Pay Off That Mortgage

While renters dream of buying a home, homeowners dream of the day they pay off the mortgage and own the property debt-free. It’s not an easy goal to accomplish, but here, three homeowners explain why they wanted to pay off the mortgage — and how they did it.

Pay off mortgage before retirement

Phil Lobel, 52, has a conservative approach to money that largely explains why he repeatedly refinanced his mortgage over a 20-year period, reducing the interest rate and shortening the term until his loan was paid in full.

“Even though everybody else seemed to take cash out and buy fancy cars and more real estate, I said, ‘What happens when the real estate drops (in value) or you reach your balloon payment on the five-year term and the low rates are over?'” he says.

Lobel, a public relations professional in West Hollywood, Calif., describes his home as a bungalow/cottage that includes a main house with two bedrooms and one bathroom. The home includes a garage that’s been converted into a one-bedroom, one-bathroom guest house. The total space is about 1,500 square feet on a 4,000-square-foot lot, Lobel says. He estimates the market value at $900,000.

His initial mortgage, taken out in 1993 as part of the $280,000 purchase price, had an interest rate of 7.34 percent and a 30-year term. His second loan, obtained a few years later, had a rate in the 6 percent range and a 20-year term.

His last loan, originated in the early 2000s, had a rate slightly lower than 5 percent and a 10-year term. Along the way, his payment increased in increments of 10 percent to 20 percent, and at times, he added as much as $700 extra to his payment to reduce the principal.

“I had the cash, and instead of spending it frivolously, I felt this was a wise way to go,” Lobel says. “I wanted to have a home free and clear when I retire and not have any mortgage.”

Pay off mortgage to prep for college

Wendy Kerschner, 37, and her husband, Ken, 42, paid $155,000 to buy their house in 1997. They expect to pay off their $124,000 purchase-money mortgage next summer, a year before the eldest of their two sons completes high school and begins college. The house is a two-story stone Colonial with four bedrooms and 1 1/2 bathrooms in Lancaster County, Pa.

“Four years ago,” Wendy Kerschner says, “I went to the bank and said, ‘What do I need to do to make sure my mortgage is paid off by the summer of 2014?’ The bank told me I needed to provide an extra $200 per pay. That meant $400, or sometimes $600, a month because we pay biweekly.”

Wendy Kerschner says she and her husband could “easily afford” the extra money, despite their modest incomes — he’s a schoolteacher, and she’s a sales and marketing assistant — due to decades of careful spending habits.

The Kerschners were house-poor for their first two years of homeownership because of a car loan, Wendy Kerschner recalls. Once that was paid off, she says, they had “$400 of play room” in their monthly budget. That spare cash wasn’t applied to the mortgage immediately, but combined with pay raises over the years, it enabled them to make the extra payments when they were ready to do so.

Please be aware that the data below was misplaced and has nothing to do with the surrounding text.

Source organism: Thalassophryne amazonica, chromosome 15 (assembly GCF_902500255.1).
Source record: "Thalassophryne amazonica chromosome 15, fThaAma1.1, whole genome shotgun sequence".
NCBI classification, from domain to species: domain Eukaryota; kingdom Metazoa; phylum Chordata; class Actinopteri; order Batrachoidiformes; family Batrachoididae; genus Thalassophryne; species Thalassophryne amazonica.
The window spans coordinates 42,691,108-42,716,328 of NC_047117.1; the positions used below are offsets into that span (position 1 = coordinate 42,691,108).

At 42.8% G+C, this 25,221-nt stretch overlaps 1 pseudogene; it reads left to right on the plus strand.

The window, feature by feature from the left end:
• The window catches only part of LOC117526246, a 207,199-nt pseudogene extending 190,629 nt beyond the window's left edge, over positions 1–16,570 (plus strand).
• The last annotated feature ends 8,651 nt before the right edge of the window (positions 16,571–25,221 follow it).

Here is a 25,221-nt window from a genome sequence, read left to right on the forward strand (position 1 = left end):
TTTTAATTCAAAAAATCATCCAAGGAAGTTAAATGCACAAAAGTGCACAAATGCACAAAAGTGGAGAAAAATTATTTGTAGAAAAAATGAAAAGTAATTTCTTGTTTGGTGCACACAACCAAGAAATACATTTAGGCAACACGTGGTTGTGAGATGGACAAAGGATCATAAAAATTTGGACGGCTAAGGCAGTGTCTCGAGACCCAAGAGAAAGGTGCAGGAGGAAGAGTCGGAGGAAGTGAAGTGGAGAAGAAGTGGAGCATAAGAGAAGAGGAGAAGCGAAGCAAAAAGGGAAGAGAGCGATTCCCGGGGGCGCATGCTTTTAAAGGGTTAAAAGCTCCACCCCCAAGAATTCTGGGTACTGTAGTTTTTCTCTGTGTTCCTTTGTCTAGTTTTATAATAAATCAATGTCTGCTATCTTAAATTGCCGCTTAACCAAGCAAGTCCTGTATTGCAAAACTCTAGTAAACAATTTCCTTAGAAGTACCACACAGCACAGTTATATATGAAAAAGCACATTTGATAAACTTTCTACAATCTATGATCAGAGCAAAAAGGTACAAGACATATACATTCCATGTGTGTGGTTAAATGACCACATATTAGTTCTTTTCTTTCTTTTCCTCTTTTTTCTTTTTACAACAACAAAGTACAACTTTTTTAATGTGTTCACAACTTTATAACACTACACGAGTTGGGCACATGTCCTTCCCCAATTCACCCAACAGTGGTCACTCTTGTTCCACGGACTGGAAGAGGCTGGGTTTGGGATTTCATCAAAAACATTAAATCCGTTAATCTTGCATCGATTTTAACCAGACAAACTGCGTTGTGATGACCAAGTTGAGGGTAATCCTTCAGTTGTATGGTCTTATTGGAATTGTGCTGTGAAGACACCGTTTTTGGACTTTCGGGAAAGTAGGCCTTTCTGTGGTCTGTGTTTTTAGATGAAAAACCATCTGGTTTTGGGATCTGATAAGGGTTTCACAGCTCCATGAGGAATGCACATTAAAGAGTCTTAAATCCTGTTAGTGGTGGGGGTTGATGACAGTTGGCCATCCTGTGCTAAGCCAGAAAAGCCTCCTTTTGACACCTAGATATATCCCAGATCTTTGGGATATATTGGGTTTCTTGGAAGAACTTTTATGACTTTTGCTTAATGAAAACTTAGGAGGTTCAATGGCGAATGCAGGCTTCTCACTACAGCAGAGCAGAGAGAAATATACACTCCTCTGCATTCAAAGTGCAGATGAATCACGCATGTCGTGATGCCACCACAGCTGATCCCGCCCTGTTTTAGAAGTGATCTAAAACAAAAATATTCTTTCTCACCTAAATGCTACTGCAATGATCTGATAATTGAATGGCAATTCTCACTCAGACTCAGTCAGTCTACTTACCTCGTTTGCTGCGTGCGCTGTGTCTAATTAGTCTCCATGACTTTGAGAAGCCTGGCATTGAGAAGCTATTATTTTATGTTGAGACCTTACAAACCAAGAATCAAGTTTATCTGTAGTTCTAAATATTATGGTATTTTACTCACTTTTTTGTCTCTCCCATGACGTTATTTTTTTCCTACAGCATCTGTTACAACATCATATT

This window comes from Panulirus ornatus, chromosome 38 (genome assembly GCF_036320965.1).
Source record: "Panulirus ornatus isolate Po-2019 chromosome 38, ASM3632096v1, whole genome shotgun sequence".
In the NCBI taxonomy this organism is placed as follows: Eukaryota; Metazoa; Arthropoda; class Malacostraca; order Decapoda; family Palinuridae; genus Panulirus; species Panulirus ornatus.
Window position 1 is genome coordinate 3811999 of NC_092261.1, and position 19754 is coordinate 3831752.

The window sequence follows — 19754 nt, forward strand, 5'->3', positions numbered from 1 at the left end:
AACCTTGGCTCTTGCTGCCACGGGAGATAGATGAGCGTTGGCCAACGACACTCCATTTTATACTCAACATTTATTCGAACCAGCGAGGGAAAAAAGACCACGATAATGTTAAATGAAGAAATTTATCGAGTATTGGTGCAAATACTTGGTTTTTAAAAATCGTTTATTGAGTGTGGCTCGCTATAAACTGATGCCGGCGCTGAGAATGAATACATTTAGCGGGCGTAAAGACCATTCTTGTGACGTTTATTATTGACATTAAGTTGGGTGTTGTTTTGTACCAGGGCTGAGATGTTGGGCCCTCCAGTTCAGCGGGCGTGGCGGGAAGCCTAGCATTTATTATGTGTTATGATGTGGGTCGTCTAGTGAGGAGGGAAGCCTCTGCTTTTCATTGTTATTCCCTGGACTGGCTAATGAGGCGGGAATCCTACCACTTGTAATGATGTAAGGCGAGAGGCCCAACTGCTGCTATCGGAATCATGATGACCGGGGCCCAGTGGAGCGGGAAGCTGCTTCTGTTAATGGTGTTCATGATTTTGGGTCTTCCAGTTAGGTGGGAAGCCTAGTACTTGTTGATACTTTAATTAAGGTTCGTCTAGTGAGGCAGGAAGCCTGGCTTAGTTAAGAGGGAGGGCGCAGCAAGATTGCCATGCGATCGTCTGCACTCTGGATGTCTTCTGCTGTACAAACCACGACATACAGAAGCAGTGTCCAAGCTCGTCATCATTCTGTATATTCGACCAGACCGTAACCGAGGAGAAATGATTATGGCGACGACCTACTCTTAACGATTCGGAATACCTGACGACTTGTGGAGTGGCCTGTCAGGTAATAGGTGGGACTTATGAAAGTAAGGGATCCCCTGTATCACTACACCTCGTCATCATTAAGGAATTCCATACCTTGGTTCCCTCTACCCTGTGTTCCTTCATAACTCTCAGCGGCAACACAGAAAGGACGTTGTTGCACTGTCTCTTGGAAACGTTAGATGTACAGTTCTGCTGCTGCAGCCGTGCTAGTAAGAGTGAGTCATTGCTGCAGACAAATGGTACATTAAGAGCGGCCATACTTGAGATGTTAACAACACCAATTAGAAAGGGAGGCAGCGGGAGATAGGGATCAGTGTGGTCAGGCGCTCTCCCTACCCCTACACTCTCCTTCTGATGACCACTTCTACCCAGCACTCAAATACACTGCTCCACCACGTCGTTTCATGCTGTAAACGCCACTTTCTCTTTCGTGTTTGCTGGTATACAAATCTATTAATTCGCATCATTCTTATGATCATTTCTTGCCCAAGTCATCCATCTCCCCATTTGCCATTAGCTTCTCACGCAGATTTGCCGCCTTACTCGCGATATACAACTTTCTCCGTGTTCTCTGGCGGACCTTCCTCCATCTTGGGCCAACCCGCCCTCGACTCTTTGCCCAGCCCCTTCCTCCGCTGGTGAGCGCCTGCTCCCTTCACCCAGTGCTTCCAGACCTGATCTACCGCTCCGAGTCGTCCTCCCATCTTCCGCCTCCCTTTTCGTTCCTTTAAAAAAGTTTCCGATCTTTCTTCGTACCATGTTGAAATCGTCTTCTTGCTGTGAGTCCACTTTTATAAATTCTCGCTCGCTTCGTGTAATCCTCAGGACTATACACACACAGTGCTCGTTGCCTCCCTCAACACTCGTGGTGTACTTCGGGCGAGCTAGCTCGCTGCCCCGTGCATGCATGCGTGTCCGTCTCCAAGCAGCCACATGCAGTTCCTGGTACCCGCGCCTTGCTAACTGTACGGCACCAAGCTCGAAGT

“I am very frugal, but not that it hurts my lifestyle or makes me stand out in a crowd,” Wendy Kerschner says. “We take vacations — we go to water parks or amusement parks or camping, but we have never spent (much money) on the vacation. Our children have never been on an airplane.”

Pay off mortgage to downsize

Patrick Mellody, 54, and his wife, Vickie, 53, took a two-step approach to mortgage freedom: First, they paid off $50,000 of a $130,000 home loan, then they sold that home and used the equity cushion to pay cash for their current home.

The property they bought in 1992 and sold in 2006 was a 3,200-square-foot house with four bedrooms, two bathrooms, what Patrick Mellody describes as an “enormous” great room and an in-law apartment.

The replacement property, bought in 2006, is a 1,200-square-foot town house with three bedrooms, 1 1/2 bathrooms and a nearby park. Both properties are in the suburbs of Buffalo, N.Y.

“We only paid $82,000,” Patrick Mellody says. “It was an amazing deal.”

The Mellodys aren’t big earners. He’s a sales manager for a company that distributes bakery ingredients, a self-described “volunteer budget coach” and the author of ” The Unemployment Budget,” a book about household budgeting for unemployed workers . She’s an office administrator for an oil and gas association.

To chip away at their mortgage, Patrick Mellody says the couple paid off other bills, mostly credit cards and car loans, then applied the extra money from those extinguished debts to their home loan. They also refinanced, lowering their rate from the 8 percent range into 6 percent territory and shortening their term from 30 to 15 years.

“Sometimes I was paying an extra $1,000 a month,” Patrick Mellody says. “I set a goal to be debt-free by the time I was 49, and one month before that date, I wrote a check (to buy the town house). It was a wonderful feeling and has been ever since.”

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